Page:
Saturday, November 10, 2007

are we rich yet?

In the November issue of Money Sense Magazine there is an interesting article called "The All-Canadian Wealth Test". Basically MoneySense, with the help of Statistics Canada have dug down into the nitty gritty of Canadian's personal finances in order to let us know where we all stand compared with our neighbours. The results were very interesting and eye opening.

The section that I found most interesting was the section on Net Worth, because I consider this to be the goal of much of personal finance, distilled down to one number. I've noticed from the poll that I ran that many of my readers of this blog are under the age of 35.

Here is the 'Under 35' category of the net worth section:
Poorest 20% = Below $1,300
Next 20% = Below $9,400
Middle 20% = Below $34,400
Next 20% = Below $89,700
Wealthiest 20% = More than $89,700

Surprisingly we actually fall into the 'Wealthiest 20%' category by quite a margin.

And here is the 'age 35-44' section:
Poorest 20% = Below $18,300
Next 20% = Below $79,100
Middle 20% = Below $163,800
Next 20% = Below $309,200
Wealthiest 20% = More than $309,200

Increasing net worth is simple. You can increase your net worth on a monthly basis by simply:
  • Saving some portion of your income.
  • Using that savings to either pay off debt, or buy assets, or both.

As your net worth grows, it becomes harder and harder to move the needle of growth month to month and year to year. As of last check up in September we were moving our net worth up at a rate of 5.5% (per 2 month period). This was the slowest rate that I have recorded since I started measuring net worth.

Friday, November 9, 2007

x border shopping

The Canadian dollar recently appreciated up to above $1.10 vs. the greenback, and then quickly moved back down to around $1.06 U.S.. Most analysts within Canada and the U.S. are predicting that the loonie will cool off to average levels anywhere in between $0.95 and $1.07 over the next year. I don't pretend to be an economist or a currency guru, however I am of the same mind as most of these analysts. I'm not sure where the loonie will land over the next year or two, but I am fairly certain that it can not maintain levels above $1.05 U.S. for very long.

Factors that are pushing the Canadian dollar higher include: very high oil prices of above $90/barrel, high commodity prices because of strong global growth, a solid Canadian economy, a weaker U.S. economy, a U.S. credit crises, recent U.S. interest rate cuts, and good Canadian employment growth. I count 7 key factors here that are keeping the loonie buoyant against the greenback. It is my belief that these 7 factors will not all stay in place for the duration over the next few months, and years. This is why I believe the loonie will eventually cool off to levels well below $1.00 US as we move into 2008 and 2009.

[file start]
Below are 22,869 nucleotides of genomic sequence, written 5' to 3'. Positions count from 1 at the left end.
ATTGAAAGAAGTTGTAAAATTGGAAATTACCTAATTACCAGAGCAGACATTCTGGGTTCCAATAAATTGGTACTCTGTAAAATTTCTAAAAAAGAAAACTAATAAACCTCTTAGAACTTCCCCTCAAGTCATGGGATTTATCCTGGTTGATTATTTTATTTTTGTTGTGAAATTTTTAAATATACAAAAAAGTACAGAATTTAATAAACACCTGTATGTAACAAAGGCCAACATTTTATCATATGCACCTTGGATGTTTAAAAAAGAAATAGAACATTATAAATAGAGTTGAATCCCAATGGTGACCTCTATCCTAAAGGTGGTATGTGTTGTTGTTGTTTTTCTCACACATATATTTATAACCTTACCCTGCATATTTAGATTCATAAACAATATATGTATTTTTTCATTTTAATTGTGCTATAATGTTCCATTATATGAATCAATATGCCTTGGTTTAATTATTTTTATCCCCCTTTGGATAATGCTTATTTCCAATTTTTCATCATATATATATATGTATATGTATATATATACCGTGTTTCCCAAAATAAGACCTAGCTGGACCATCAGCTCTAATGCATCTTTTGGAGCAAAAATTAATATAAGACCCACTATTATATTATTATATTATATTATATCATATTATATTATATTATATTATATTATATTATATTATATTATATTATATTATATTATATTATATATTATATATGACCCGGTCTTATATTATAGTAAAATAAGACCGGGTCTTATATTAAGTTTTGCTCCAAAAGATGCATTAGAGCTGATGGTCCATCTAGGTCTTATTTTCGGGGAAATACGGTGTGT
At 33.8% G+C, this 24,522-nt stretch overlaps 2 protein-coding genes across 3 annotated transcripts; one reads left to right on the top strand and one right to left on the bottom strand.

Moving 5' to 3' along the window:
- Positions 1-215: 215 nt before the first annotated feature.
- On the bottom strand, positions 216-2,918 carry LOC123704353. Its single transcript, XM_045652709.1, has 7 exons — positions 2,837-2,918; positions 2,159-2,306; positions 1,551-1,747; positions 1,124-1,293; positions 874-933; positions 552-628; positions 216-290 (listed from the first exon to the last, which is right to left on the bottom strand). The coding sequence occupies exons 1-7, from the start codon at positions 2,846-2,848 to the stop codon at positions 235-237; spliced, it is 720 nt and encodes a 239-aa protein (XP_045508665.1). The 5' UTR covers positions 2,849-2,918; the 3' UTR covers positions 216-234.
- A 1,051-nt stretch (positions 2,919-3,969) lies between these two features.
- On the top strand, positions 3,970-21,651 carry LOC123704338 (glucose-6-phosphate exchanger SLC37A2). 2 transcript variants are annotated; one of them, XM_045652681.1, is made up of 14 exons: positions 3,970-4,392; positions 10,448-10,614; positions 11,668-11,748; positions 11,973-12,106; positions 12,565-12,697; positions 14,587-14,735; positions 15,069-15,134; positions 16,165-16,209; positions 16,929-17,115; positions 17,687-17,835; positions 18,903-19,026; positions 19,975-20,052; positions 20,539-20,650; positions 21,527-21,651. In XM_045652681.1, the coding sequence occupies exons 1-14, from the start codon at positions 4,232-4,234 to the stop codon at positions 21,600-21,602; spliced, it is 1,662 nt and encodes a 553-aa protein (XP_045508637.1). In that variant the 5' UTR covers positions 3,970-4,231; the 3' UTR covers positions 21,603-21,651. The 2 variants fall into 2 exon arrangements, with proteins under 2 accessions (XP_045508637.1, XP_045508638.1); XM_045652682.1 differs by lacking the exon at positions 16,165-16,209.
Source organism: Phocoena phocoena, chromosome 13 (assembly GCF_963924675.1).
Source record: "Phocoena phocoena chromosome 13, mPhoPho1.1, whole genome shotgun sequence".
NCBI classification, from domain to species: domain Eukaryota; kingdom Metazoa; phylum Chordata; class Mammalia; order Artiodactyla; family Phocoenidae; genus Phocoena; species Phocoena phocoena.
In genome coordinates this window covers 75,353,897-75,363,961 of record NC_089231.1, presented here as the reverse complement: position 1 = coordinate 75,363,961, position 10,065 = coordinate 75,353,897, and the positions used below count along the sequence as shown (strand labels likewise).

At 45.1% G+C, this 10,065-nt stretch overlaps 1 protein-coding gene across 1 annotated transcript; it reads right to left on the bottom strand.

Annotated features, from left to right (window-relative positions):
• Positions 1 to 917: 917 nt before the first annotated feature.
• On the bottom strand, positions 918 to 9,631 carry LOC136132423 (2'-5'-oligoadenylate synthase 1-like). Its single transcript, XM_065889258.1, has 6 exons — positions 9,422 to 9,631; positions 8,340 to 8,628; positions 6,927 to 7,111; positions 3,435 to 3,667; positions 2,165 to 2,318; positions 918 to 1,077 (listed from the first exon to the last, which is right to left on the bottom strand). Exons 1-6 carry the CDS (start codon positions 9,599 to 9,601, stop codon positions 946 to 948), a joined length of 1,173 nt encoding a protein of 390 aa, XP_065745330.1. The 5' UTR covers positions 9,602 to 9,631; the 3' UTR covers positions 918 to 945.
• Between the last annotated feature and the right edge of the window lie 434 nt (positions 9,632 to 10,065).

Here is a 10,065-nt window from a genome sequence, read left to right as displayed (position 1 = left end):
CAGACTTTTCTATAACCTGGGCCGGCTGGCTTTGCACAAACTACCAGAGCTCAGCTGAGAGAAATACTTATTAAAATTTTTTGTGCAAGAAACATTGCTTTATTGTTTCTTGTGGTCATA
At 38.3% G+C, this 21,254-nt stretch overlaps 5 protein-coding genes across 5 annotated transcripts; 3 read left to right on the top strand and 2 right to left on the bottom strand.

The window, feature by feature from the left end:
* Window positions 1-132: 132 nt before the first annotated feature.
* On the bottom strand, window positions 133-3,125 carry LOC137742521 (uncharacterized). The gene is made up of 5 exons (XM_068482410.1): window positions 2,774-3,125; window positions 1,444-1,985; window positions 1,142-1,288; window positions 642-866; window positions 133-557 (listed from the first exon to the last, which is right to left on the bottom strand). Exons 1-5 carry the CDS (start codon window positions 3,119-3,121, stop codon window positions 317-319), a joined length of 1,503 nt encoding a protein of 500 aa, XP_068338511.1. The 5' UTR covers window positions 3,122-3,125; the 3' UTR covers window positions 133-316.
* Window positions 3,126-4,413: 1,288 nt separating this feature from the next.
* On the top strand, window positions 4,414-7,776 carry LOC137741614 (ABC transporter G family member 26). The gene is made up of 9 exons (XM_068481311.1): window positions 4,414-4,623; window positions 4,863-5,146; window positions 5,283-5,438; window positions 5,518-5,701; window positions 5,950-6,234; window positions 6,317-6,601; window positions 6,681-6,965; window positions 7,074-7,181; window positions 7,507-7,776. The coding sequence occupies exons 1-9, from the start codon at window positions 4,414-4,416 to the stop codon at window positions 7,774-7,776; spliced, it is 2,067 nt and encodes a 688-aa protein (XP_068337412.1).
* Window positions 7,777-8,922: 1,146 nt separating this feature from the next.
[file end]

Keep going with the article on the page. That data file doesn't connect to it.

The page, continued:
So where does that leave investors who share my thoughts and would like to put these inferences to action? Well, if you are a stock investor and are looking for places to stash your currently strong Canadian dollars that might earn you some dividends and buy you some time while you wait for the loonie to weaken, here are a few options:

The key things you want to look for in a U.S. denominated stock to hold for this purpose are these:
  • large stable companies in stable industries, that have histories of dividend growth
  • modest earnings growth expectations, and fairly valued stocks (you don't want a company to miss high earnings expectations and suffer a major share price hit).
  • a decent sized dividend to pay you quarterly while you hold
  • go after some exposure that you might not be able to get in Canada
  • even if you are wrong about the currency, you're still holding quality blue-chip U.S. stocks


  • Johnson & Johnson (JNJ) - Health care & Consumer Products, consistency, safety, global, low debt, dividend growth, low earnings expectations, 2.5% yield.
  • UPS (UPS) - Transportation of goods and supply chain mgmt., consistency, global, low debt, barriers to entry, dividend growth, low earnings expectations, 2.3% yield.
  • Altria (MO) - Tobacco products, consistency, not economically sensitive, global, low debt, dividend growth, low earnings growth expectations, 4.1% yield

Of course any one of these three companies could suffer share price depreciation due to some unforeseen event or economic turmoil, however I believe these three are as good a place as any to hide while the U.S. dollar strengthens over time against the loonie. Obviously I would recommend holding these investments for at least a few years.